Goss is excited that the concert is being held in Central Illinois.  “This is a great event for Champaign County,” Goss said.  The Bryan team brings everything with them—the vendors, the parking lot attendants and of course the star himself and his band.  Each detail is planned out meticulously long before Bryan takes the stage.  “This is the 10th farm concert his team has put on,” Goss explained.  “They have a good idea of the protocols and what’s needed to make it happen.  I want to make it good enough on my part so they will want to come back.” 

‘A traveling city’

The Bryan team carries everything needed on their tour buses to put on an outdoor festival.  The buses  will roll into Pesotum around 9am, after leaving Boone, Iowa at 3 a.m. after Bryan’s concert there ends.  One hundred people will arrive to work the show, including 30 people just for parking duty.  “They have a map and plan already worked up,” Goss said.  The crew will begin set up in the morning, do a sound check around 2 p.m., and be ready to play in the evening, he explained. “I am fascinated by the idea that they are erecting a whole city on the site, in such a short time,” he said.  “The event team will drive a hard six hours from rural Iowa to arrive here in the morning and get this whole thing set up.”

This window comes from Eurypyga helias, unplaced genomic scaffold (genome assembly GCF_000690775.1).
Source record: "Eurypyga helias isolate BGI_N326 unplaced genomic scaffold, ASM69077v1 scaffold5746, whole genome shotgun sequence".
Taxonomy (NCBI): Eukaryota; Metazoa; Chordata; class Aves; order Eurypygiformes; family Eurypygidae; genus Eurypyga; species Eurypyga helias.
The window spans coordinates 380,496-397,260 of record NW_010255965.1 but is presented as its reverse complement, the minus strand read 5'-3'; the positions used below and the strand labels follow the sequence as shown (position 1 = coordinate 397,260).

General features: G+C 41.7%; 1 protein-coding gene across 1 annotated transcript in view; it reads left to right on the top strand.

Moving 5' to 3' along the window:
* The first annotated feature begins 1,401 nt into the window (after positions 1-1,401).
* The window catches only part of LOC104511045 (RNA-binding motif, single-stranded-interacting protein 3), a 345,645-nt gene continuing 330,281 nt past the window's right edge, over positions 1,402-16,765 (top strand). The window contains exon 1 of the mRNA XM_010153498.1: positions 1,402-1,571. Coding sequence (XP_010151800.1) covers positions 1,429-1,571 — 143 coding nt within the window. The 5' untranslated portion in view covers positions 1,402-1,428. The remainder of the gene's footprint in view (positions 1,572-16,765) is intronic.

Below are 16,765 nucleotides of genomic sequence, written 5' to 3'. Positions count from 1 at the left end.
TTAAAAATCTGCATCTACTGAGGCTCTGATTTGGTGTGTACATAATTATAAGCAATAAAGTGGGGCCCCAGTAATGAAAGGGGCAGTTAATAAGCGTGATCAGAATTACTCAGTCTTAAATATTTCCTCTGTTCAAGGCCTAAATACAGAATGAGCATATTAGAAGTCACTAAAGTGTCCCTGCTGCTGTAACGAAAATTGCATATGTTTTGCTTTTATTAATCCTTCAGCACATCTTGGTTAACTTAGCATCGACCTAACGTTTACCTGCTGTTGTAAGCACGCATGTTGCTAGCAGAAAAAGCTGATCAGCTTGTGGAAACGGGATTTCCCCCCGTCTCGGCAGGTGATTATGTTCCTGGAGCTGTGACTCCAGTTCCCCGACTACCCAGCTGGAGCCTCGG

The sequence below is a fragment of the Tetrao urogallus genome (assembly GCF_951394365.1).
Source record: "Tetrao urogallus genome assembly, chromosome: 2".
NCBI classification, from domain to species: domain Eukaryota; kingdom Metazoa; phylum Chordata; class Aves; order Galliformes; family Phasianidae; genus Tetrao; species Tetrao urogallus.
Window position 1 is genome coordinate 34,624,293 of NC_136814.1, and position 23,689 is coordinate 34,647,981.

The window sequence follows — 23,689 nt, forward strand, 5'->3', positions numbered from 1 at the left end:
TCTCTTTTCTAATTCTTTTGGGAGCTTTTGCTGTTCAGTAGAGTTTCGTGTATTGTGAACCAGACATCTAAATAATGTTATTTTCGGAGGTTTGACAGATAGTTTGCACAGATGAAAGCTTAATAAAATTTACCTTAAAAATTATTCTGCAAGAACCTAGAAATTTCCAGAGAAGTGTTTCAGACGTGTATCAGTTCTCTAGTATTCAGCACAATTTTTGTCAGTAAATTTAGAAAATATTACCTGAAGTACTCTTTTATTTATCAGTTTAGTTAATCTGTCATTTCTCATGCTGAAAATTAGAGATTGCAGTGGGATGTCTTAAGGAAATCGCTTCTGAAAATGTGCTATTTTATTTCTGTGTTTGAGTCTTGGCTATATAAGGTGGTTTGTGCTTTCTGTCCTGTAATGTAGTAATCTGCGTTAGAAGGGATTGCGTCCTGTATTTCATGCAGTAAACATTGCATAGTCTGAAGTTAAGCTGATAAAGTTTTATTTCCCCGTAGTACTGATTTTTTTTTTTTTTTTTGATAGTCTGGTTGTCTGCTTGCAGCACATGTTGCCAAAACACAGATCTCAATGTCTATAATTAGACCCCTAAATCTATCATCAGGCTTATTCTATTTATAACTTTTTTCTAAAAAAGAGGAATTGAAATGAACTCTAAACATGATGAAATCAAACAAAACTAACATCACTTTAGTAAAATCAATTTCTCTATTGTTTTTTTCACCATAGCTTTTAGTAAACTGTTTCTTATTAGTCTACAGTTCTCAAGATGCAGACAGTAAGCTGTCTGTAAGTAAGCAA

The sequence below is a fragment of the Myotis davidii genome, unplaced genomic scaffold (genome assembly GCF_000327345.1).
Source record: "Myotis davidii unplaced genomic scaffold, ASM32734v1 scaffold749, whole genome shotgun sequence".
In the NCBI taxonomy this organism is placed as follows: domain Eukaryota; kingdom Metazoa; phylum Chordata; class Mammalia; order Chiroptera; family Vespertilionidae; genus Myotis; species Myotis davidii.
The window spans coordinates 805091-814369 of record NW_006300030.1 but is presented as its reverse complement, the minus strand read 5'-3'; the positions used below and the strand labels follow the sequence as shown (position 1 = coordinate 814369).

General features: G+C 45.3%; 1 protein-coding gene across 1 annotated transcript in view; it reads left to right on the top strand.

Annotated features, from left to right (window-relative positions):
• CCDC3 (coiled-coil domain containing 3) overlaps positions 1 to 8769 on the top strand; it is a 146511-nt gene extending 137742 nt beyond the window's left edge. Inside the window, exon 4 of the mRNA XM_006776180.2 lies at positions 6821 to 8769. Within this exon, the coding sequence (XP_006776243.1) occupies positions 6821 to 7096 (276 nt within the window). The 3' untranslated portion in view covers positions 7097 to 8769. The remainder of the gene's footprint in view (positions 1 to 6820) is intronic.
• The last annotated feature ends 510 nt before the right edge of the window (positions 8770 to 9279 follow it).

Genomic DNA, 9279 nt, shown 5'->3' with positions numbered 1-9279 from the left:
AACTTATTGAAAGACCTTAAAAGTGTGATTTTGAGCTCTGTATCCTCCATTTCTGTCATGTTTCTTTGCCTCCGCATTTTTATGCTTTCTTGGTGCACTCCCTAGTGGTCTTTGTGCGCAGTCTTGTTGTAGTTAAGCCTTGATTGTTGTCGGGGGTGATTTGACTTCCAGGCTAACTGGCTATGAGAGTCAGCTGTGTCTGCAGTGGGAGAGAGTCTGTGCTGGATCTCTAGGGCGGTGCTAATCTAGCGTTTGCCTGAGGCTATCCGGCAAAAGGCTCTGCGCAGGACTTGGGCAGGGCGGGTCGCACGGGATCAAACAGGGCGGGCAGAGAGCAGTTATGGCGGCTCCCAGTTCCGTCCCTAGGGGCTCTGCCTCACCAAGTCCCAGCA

One persistent question Goss has been getting is if the team will hire local vendors.   “The vendors travel with the team,” Goss said. “The same vendors work every Bryan farm tour concert.  They will offer food, sweet tea, and beer.   Local companies will be contracted for garbage disposal and some other logistical tasks.”

The maximum number of tickets sold will be 20,000.  “They are skeptical we will sell out,” Goss said, “I consider it a challenge to sell out the tickets.  I think we will.  Bryan is not going to Indiana this year, or Missouri, and I think people will come from those areas.  We are very central.” He and his team get no special treatment, however.  “We don’t have a VIP tent, or free tickets, or anything like that,” Goss explained.  “I haven’t even met Luke Bryan, just his advance team.  People have been asking me, but there are no free tickets available,” he said.